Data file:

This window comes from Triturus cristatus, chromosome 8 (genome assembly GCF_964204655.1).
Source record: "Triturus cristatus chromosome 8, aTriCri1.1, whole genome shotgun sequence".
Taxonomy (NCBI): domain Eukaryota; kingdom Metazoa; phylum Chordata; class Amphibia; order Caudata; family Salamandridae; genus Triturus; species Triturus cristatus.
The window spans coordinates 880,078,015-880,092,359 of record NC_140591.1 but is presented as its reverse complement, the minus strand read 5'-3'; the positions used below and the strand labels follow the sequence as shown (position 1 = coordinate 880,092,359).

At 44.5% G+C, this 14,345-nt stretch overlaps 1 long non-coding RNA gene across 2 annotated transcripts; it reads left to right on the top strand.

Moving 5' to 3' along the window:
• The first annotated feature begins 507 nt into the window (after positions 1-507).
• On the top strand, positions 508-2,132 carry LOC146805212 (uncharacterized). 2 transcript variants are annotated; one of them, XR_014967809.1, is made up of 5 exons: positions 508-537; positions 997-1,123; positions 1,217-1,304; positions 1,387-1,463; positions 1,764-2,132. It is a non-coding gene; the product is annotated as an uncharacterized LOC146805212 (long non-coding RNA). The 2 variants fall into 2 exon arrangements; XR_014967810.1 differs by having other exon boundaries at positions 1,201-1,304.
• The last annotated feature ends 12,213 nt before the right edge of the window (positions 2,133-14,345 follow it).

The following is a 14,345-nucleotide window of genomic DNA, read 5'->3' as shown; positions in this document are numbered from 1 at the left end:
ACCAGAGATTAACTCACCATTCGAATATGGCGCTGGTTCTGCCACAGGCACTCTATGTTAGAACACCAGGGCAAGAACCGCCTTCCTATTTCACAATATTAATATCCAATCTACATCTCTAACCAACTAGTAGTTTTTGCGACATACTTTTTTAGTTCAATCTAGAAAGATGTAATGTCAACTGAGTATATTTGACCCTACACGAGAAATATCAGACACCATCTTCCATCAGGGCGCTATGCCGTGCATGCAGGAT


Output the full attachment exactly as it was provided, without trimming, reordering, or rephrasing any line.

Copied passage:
This window comes from Triturus cristatus, chromosome 8 (genome assembly GCF_964204655.1).
Source record: "Triturus cristatus chromosome 8, aTriCri1.1, whole genome shotgun sequence".
Taxonomy (NCBI): domain Eukaryota; kingdom Metazoa; phylum Chordata; class Amphibia; order Caudata; family Salamandridae; genus Triturus; species Triturus cristatus.
The window spans coordinates 880,078,015-880,092,359 of record NC_140591.1 but is presented as its reverse complement, the minus strand read 5'-3'; the positions used below and the strand labels follow the sequence as shown (position 1 = coordinate 880,092,359).

At 44.5% G+C, this 14,345-nt stretch overlaps 1 long non-coding RNA gene across 2 annotated transcripts; it reads left to right on the top strand.

Moving 5' to 3' along the window:
• The first annotated feature begins 507 nt into the window (after positions 1-507).
• On the top strand, positions 508-2,132 carry LOC146805212 (uncharacterized). 2 transcript variants are annotated; one of them, XR_014967809.1, is made up of 5 exons: positions 508-537; positions 997-1,123; positions 1,217-1,304; positions 1,387-1,463; positions 1,764-2,132. It is a non-coding gene; the product is annotated as an uncharacterized LOC146805212 (long non-coding RNA). The 2 variants fall into 2 exon arrangements; XR_014967810.1 differs by having other exon boundaries at positions 1,201-1,304.
• The last annotated feature ends 12,213 nt before the right edge of the window (positions 2,133-14,345 follow it).

The following is a 14,345-nucleotide window of genomic DNA, read 5'->3' as shown; positions in this document are numbered from 1 at the left end:
ACCAGAGATTAACTCACCATTCGAATATGGCGCTGGTTCTGCCACAGGCACTCTATGTTAGAACACCAGGGCAAGAACCGCCTTCCTATTTCACAATATTAATATCCAATCTACATCTCTAACCAACTAGTAGTTTTTGCGACATACTTTTTTAGTTCAATCTAGAAAGATGTAATGTCAACTGAGTATATTTGACCCTACACGAGAAATATCAGACACCATCTTCCATCAGGGCGCTATGCCGTGCATGCAGGAT